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Would you go to a bank other than your own?

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    Originally posted by creditcardfree View Post

    I'm honestly surprised how many people waste time going to a branch when so much can be done online.
    Totally agreed.

    My first "bank" was a credit union that didn't have a local branch. That was in the 1980s? You can do everything by phone or mail. So I guess I never got into much of a banking habit. & then of course all that got replaced by the internet.

    I go to my current CU once in a blue moon because it's walking distance from my house (so it's convenient). Mostly use it to deposit cash. (As an aside, I was mostly paid in cash as a teen, but everyone was happy to use me as their ATM). I am guessing this is the primary reason I ever go into a CU branch these days, to deposit cash, and it is not very often.

    Reminds me... My kids have a CU account that pays 7% interest. We didn't have to be members so only my kids are members and have accounts there. On the flip side, the only way to get their money out is to go in person. They only earn 7% on first $500 so we go down there once every year to withdraw their interest (which we then deposit in a higher-interest bank). In my mind this is an extraordinary PITA. But I Am just not used to having to go to a branch to do anything.

    P.S. I did not choose think CU because of it's location. I think they built this branch after we joined? But I share because is the only reason I ever even really bother to go into a branch. If I had to drive more than one minute out of my way, I'd probably mostly never utilize.
    Last edited by MonkeyMama; 09-09-2017, 06:44 AM.


      Originally posted by disneysteve View Post
      You can get foreign currency from an ATM? I've never heard of that. When DD needed Euros this summer, we had to order them from our bank. And she had to go back to convert what she had left over.
      Yes, anytime I go to a foreign country (at the moment, for example -- Hello from South Korea!), I can hit any ATM and pull out the local currency. The best part is that doing so almost always gets me a better exchange rate than I would get at a currency exchange booth in town or at the airport, because the banks process the exchanges in bulk and get (thus give) better rates. And my bank also refunds $15 in ATM fees each month, so it costs me nothing to do so. I'm way more comfortable getting foreign currency in small amounts from ATMs than ordering large amounts of foreign currency from my bank before I leave the U.S. and traveling with hundreds in cash. You get the same benefit when you use your U.S.-based credit card overseas. The credit card company converts the amount using the (more advantageous) banking exchange rate, and charge your account for that amount of USD. Keep in mind, though, that you want to use CC's that don't charge foreign currency fees (typically 2-4%). Capital One & some AMEX cards don't charge exchange fees, for example.

      One last note -- because your local town bank branch has to order in the currency for you, they charge fees that negate the better exchange rate that they fact, often costing even more than the poor-rate airport exchanges. For one trip, I considered ordering it in advance... They were going to charge $15 to exchange $200 to Yen!!! So yeah, I always stick to the ATMs.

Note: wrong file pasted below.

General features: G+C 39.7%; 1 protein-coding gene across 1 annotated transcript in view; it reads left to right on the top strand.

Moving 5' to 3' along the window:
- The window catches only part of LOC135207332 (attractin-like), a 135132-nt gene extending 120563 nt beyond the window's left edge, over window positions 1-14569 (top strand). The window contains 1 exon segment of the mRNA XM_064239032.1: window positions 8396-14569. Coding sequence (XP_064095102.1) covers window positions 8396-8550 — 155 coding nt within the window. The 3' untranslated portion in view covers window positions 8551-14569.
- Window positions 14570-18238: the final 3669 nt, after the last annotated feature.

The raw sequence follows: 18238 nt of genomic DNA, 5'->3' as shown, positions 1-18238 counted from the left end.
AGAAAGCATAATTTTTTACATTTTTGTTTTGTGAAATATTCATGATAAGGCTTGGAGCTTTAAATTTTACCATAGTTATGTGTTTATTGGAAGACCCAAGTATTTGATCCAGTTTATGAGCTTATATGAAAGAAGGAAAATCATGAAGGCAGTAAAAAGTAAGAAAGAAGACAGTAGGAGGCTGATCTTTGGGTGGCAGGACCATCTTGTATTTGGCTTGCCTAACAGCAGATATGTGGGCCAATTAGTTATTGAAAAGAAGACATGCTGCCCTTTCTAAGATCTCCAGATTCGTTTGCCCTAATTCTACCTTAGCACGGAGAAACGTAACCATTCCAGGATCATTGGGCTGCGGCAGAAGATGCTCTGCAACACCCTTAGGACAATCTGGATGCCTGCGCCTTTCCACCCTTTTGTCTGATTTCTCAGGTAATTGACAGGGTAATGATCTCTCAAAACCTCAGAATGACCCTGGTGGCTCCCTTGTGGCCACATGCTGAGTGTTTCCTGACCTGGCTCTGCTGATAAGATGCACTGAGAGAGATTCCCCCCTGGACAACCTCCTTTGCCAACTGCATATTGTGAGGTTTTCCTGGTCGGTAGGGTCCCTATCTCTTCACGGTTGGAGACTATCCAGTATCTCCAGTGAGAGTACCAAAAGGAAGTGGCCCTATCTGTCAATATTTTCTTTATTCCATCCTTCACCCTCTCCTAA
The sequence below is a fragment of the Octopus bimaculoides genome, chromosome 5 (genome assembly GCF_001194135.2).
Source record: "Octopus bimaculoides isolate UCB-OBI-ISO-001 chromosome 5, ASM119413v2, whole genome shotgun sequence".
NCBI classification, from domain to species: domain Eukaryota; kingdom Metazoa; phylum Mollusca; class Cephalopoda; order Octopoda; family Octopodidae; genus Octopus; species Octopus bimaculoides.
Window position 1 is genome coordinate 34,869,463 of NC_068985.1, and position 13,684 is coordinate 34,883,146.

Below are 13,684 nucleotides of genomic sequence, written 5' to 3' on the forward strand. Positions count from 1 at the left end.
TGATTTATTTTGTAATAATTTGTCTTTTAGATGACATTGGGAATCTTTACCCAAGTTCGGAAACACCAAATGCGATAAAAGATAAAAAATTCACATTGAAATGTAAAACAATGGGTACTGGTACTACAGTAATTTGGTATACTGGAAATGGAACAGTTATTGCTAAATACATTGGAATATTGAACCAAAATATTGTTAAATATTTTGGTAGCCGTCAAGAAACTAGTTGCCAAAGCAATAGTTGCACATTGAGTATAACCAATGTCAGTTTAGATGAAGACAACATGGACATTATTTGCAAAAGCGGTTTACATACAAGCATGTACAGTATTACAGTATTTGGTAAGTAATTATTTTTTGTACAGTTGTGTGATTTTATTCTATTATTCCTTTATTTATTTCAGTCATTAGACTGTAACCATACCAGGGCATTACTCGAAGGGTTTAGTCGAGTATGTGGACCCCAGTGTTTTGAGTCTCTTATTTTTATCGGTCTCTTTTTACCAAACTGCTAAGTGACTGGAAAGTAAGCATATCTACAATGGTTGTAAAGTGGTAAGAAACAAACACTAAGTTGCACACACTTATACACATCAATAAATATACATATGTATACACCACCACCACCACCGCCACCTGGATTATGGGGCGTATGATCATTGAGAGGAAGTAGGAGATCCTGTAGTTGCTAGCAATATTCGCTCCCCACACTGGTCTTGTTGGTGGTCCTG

ETA: To clarify, because I did say that I use B&M bank branches to exchange currency... I will go to a bank (typically in-country) to exchange currency BACK to USD. I never change USD to foreign currency in a bank, I only get it from the ATM. Though sometimes, those in-country ATMs will also take cash deposits of foreign currency, which will get re-deposited as USD (at the banking rate) back into my accounts... Highly desirable, when this is an option.
      Last edited by kork13; 09-08-2017, 04:52 PM.
      "Praestantia per minutus" ... "Acta non verba"


        People often tend to view banks as quasi-government institutions- almost like the post office. Often folks don't realize that a bank is a business, just like the coffee shop next door.

        Folks often also assume that banks are there to protect the customer and his/her money, and whatever the bank says, you do, because they work with money all the time and know 100 times more about it than the customer does.

        In reality, the bank's only motive is earning a profit. They do this by taking your deposits, paying you little or no interest on it, but lending it to other people for 5-10% interest. And of course the revenue off of all the service fees.

        And a bank isn't going to give out $10K in cash for some random check.
        Never underestimate the power of stupid people in large groups.

        -George Carlin


          Same as kork. Of course some places the money exchange is better at the money lenders depending on competition. Mostly we use ATM. Although I try to grab some sort of cash before we go in case we need it to get out of an airport. Cabs usually need cash. Ugh.
          LivingAlmostLarge Blog


            Another voice with experience similar to kork. Check the various banks in your community as many will reimburse international ATM fees and it's worth opening a short term account for cost, convenience, and safety factors while out of home country. I've used USD for airport to accommodation taxi even in Islamic Malaysia as it's the currency of international business. You need to know the official rate of exchange; the most expensive conversion rates are hotels and airports.

            I've gone to specific branch of issued cheque when uncertain about efficacy of paper. Asking for goodwill and explaining my desire to avoid NSF complications got the cooperation I needed.